When the U.S. Supreme Court rules, more often than not, that settles the matter.
But not in the case of Kelov. CityofNewLondon, where the court sparked a revolt that quickly flared across more than three dozen states. The decision, handed down in 2005, told cities across the country to feel free to take away homes and businesses from property owners and give them to wealthy developers, as long as cities promise they think new developments might generate more tax dollars or jobs, with an emphasis on "think" and "might."
There is no appeal of Supreme Court decisions and changing the Constitution is hard, but that didn't stop states from setting more protective standards for their own property owners. Since Kelo, 44 states have enacted laws restricting the power of eminent domain to varying degrees, and more protections are being added. Virginia's legislature is close to passing expanded protections.
Despite the differences in the reform efforts, the message remains the same: You got it wrong, Supreme Court. Now the nationwide revolt has come to Congress, finally allowing the federal government to join the effort to stop eminent domain abuse.
The power of eminent domain is supposed to be for "public use" so government can build things like roads and schools. Local governments essentially can force homeowners and business owners to sell their land, often at cut-rate prices, so essential services can be built. But starting with the wildly unsuccessful urban renewal efforts of the 1940s and 1950s, "public use" has been stretched to mean anything that possibly could benefit the public, not limited to what the public might actually share in using - shopping malls, fancy housing developments and office towers that could pay those local governments more in property taxes.
It has been demonstrated time and again that eminent domain is routinely used to wipe out black, Hispanic and poorer communities, with less political capital and influence, in favor of developers' grand plans.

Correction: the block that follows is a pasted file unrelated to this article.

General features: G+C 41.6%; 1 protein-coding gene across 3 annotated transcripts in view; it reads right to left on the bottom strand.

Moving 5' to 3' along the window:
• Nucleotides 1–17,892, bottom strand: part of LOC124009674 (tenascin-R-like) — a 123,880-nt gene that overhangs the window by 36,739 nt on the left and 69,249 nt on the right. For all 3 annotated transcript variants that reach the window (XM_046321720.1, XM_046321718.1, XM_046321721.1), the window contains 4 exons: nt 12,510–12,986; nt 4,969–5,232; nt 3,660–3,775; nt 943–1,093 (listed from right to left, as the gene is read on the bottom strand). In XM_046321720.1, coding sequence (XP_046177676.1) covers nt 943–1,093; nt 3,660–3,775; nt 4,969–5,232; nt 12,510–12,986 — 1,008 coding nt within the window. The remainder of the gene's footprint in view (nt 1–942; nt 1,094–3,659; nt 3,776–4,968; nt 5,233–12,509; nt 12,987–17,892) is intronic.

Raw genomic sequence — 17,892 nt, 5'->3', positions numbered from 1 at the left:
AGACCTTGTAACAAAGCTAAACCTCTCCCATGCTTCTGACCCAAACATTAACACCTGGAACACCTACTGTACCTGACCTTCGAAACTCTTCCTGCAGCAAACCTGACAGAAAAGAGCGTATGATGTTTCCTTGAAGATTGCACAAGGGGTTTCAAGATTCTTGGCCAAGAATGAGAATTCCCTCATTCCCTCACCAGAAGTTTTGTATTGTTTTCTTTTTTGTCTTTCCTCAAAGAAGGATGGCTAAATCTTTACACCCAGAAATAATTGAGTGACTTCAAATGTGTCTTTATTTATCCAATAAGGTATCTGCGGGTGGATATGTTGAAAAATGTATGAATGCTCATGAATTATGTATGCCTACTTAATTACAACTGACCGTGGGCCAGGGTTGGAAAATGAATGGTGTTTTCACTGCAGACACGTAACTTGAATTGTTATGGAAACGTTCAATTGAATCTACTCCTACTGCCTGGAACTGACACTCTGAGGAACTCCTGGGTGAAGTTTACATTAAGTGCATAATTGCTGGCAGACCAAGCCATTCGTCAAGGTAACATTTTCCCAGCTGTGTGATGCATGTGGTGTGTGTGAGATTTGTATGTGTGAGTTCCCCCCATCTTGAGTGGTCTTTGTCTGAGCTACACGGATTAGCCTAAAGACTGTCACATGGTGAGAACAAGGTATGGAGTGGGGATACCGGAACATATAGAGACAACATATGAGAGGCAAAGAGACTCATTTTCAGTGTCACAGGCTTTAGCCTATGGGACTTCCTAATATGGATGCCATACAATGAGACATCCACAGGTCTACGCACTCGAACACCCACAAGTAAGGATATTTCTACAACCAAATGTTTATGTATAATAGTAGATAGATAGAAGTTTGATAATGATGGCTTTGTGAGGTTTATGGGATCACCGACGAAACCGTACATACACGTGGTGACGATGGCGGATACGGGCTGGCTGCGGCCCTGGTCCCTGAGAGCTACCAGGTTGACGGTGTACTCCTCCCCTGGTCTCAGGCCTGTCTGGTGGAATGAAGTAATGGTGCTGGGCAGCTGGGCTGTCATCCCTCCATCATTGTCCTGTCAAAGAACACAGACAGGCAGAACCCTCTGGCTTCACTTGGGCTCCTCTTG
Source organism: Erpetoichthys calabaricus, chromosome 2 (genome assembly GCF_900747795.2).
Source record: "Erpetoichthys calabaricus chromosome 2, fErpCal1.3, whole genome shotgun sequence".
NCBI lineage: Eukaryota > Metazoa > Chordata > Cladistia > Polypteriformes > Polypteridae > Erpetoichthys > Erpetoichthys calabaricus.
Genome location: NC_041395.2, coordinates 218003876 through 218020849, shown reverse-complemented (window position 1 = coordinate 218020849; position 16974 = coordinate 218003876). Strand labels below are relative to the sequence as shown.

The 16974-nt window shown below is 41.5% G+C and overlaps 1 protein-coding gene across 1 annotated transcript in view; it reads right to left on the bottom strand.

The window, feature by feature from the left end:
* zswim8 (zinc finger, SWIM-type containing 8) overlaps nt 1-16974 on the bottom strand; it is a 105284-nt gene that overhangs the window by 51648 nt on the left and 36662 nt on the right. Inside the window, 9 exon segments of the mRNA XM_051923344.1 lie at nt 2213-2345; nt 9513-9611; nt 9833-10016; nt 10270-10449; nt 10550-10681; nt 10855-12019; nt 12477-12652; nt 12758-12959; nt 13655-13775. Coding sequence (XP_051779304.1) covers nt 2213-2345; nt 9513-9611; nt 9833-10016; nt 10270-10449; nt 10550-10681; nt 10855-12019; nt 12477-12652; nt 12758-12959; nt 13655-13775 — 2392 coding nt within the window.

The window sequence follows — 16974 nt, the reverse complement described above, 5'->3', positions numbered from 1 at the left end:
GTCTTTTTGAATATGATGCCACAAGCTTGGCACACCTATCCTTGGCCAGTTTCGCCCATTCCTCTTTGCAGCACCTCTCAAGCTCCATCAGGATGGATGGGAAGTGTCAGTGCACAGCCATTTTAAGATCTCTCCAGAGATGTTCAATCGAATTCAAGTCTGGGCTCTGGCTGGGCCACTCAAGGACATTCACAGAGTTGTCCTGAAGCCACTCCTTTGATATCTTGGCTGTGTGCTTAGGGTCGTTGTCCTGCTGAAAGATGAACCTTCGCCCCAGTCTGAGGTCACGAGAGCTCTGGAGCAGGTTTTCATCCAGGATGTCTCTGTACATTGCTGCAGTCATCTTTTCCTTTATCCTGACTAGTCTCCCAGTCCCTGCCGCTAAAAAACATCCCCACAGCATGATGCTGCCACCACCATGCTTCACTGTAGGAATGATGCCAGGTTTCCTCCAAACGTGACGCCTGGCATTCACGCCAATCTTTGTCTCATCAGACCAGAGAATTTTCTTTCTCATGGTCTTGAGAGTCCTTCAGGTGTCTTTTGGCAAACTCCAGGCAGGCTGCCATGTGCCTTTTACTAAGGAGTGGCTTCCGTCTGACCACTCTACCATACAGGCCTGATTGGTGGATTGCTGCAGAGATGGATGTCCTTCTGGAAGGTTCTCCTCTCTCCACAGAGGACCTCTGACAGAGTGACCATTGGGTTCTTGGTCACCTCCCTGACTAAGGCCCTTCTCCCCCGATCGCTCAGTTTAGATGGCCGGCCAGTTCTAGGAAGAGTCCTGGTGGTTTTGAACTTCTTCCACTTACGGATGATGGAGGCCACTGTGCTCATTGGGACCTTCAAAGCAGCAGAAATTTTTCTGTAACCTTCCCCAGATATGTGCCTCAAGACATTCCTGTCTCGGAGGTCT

It also has been demonstrated that restrictions on eminent domain in no way inhibit economic growth, as the beneficiaries of eminent domain abuse would like you to believe. Development will continue to happen every day, as it always has, through private negotiation - not government force.
In fact, prohibitions on eminent domain abuse instill confidence in investments, leading to even stronger economic growth.
Groups across the philosophical spectrum have recognized the need to limit this abuse of power to protect those who are defenseless against the seemingly unstoppable alliance of powerful, deep-pocketed developers and their politician friends. The diverse coalition has included the National Association for the Advancement of Colored People, the League of United Latin American Citizens, the National Federation of Independent Business and the Farm Bureau. It's safe to say that the coalition also includes more than 80 percent of Americans, as demonstrated poll after poll taken after Kelo.
Despite the evidence that Americans are united against the misuse of eminent domain, Congress has yet to to take even a modest step. A bipartisan bill, H.R. 1433, making its way through the House would strip a city of federal economic development funding for two years if the city takes private property to give to someone else for their private use. Cities that want to keep their funding will have to be more circumspect in using eminent domain.
This bill undoubtedly will pass the House as it did in 2005, and likely will get stalled in the Senate Judiciary Committee, headed by Sen. Patrick J. Leahy, Vermont Democrat, where it has gone to die in years past.
It is tragic because this is exactly the kind of centrist reform - uniting minority advocates and small-business interests - where Republicans and Democrats should be able to work together.
Christina Walsh is director of activism and coalitions for the Institute for Justice, which argued the Kelo case before the U.S. Supreme Court.
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